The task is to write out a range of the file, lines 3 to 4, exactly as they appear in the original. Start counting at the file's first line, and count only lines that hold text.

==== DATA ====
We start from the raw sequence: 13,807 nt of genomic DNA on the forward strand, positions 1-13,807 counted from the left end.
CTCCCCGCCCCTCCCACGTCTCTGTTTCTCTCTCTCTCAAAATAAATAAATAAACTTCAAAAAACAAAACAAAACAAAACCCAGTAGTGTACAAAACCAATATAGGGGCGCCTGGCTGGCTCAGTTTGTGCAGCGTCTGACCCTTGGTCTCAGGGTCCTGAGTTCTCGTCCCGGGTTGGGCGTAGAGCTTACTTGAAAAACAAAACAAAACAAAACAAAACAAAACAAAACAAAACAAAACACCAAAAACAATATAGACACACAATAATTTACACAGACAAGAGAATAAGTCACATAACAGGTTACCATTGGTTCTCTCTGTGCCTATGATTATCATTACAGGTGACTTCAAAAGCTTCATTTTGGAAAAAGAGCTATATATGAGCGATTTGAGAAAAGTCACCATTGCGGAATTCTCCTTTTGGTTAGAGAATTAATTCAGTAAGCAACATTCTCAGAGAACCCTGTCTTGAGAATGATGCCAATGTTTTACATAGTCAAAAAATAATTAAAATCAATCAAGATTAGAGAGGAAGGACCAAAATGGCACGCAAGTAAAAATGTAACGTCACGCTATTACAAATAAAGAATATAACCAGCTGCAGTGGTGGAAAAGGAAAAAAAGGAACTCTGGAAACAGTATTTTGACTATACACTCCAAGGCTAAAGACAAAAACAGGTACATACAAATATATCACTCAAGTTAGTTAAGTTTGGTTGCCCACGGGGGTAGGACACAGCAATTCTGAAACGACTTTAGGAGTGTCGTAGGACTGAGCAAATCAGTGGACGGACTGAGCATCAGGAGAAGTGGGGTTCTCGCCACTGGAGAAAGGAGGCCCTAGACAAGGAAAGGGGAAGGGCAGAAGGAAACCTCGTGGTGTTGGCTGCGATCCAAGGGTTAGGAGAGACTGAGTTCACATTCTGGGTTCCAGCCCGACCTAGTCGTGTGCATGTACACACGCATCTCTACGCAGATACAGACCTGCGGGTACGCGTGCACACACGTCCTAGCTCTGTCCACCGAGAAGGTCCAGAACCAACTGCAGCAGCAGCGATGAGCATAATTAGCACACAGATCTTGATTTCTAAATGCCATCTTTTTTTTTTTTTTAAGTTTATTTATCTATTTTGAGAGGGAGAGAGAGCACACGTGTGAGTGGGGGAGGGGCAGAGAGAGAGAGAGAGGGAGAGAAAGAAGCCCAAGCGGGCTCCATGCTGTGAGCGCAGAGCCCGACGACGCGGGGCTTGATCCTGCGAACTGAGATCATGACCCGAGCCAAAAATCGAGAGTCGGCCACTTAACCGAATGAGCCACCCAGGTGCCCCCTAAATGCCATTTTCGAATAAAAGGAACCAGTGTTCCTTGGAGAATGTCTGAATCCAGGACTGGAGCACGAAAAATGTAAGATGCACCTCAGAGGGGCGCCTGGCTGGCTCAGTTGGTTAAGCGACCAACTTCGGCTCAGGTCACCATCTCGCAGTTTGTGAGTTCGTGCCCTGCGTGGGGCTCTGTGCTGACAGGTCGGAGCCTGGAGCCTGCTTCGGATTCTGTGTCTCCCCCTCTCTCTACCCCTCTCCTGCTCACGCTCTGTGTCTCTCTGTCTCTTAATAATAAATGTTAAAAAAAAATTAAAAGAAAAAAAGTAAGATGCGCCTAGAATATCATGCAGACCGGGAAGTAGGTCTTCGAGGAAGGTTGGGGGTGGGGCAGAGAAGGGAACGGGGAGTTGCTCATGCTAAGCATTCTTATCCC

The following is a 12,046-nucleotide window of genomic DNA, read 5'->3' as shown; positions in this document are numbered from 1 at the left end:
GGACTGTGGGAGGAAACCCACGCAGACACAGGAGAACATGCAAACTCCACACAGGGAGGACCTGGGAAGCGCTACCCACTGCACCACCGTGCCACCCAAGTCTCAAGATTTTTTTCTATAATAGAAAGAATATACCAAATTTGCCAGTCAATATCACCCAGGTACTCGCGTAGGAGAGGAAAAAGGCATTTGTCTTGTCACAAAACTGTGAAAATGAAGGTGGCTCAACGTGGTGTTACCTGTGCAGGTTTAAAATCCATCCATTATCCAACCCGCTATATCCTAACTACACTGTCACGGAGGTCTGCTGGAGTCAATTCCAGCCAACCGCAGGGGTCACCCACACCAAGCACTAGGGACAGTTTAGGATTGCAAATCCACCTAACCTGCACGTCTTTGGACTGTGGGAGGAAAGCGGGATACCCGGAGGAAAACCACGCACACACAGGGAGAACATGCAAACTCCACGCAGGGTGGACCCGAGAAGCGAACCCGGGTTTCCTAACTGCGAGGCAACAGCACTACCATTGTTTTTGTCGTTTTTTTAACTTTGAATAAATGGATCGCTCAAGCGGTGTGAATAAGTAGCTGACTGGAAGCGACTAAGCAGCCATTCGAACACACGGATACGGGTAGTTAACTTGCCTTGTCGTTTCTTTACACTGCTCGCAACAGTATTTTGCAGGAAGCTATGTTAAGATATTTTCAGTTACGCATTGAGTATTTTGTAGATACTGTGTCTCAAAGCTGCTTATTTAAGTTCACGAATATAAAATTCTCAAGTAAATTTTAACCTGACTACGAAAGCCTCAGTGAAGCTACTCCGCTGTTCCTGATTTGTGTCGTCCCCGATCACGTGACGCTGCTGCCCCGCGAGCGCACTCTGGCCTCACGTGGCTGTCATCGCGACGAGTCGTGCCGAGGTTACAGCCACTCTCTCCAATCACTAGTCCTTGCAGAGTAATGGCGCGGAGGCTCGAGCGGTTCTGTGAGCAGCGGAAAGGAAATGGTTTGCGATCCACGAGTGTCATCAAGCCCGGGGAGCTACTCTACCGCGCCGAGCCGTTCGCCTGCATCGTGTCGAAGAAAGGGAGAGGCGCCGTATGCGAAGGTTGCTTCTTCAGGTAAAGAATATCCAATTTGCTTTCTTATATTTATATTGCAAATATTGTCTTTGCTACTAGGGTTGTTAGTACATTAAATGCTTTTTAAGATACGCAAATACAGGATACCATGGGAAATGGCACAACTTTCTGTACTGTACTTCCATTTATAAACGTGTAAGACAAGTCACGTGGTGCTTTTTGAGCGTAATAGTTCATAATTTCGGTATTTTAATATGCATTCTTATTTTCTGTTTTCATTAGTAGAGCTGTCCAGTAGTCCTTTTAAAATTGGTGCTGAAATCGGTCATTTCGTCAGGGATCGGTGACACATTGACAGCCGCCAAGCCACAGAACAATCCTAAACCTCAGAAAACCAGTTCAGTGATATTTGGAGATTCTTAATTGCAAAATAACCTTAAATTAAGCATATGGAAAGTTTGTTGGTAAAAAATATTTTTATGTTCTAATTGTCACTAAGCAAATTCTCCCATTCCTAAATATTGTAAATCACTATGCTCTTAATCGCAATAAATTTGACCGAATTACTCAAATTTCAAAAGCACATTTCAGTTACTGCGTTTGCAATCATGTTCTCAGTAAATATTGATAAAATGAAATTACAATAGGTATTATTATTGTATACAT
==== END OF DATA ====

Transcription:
The following is a 12,046-nucleotide window of genomic DNA, read 5'->3' as shown; positions in this document are numbered from 1 at the left end:
GGACTGTGGGAGGAAACCCACGCAGACACAGGAGAACATGCAAACTCCACACAGGGAGGACCTGGGAAGCGCTACCCACTGCACCACCGTGCCACCCAAGTCTCAAGATTTTTTTCTATAATAGAAAGAATATACCAAATTTGCCAGTCAATATCACCCAGGTACTCGCGTAGGAGAGGAAAAAGGCATTTGTCTTGTCACAAAACTGTGAAAATGAAGGTGGCTCAACGTGGTGTTACCTGTGCAGGTTTAAAATCCATCCATTATCCAACCCGCTATATCCTAACTACACTGTCACGGAGGTCTGCTGGAGTCAATTCCAGCCAACCGCAGGGGTCACCCACACCAAGCACTAGGGACAGTTTAGGATTGCAAATCCACCTAACCTGCACGTCTTTGGACTGTGGGAGGAAAGCGGGATACCCGGAGGAAAACCACGCACACACAGGGAGAACATGCAAACTCCACGCAGGGTGGACCCGAGAAGCGAACCCGGGTTTCCTAACTGCGAGGCAACAGCACTACCATTGTTTTTGTCGTTTTTTTAACTTTGAATAAATGGATCGCTCAAGCGGTGTGAATAAGTAGCTGACTGGAAGCGACTAAGCAGCCATTCGAACACACGGATACGGGTAGTTAACTTGCCTTGTCGTTTCTTTACACTGCTCGCAACAGTATTTTGCAGGAAGCTATGTTAAGATATTTTCAGTTACGCATTGAGTATTTTGTAGATACTGTGTCTCAAAGCTGCTTATTTAAGTTCACGAATATAAAATTCTCAAGTAAATTTTAACCTGACTACGAAAGCCTCAGTGAAGCTACTCCGCTGTTCCTGATTTGTGTCGTCCCCGATCACGTGACGCTGCTGCCCCGCGAGCGCACTCTGGCCTCACGTGGCTGTCATCGCGACGAGTCGTGCCGAGGTTACAGCCACTCTCTCCAATCACTAGTCCTTGCAGAGTAATGGCGCGGAGGCTCGAGCGGTTCTGTGAGCAGCGGAAAGGAAATGGTTTGCGATCCACGAGTGTCATCAAGCCCGGGGAGCTACTCTACCGCGCCGAGCCGTTCGCCTGCATCGTGTCGAAGAAAGGGAGAGGCGCCGTATGCGAAGGTTGCTTCTTCAGGTAAAGAATATCCAATTTGCTTTCTTATATTTATATTGCAAATATTGTCTTTGCTACTAGGGTTGTTAGTACATTAAATGCTTTTTAAGATACGCAAATACAGGATACCATGGGAAATGGCACAACTTTCTGTACTGTACTTCCATTTATAAACGTGTAAGACAAGTCACGTGGTGCTTTTTGAGCGTAATAGTTCATAATTTCGGTATTTTAATATGCATTCTTATTTTCTGTTTTCATTAGTAGAGCTGTCCAGTAGTCCTTTTAAAATTGGTGCTGAAATCGGTCATTTCGTCAGGGATCGGTGACACATTGACAGCCGCCAAGCCACAGAACAATCCTAAACCTCAGAAAACCAGTTCAGTGATATTTGGAGATTCTTAATTGCAAAATAACCTTAAATTAAGCATATGGAAAGTTTGTTGGTAAAAAATATTTTTATGTTCTAATTGTCACTAAGCAAATTCTCCCATTCCTAAATATTGTAAATCACTATGCTCTTAATCGCAATAAATTTGACCGAATTACTCAAATTTCAAAAGCACATTTCAGTTACTGCGTTTGCAATCATGTTCTCAGTAAATATTGATAAAATGAAATTACAATAGGTATTATTATTGTATACAT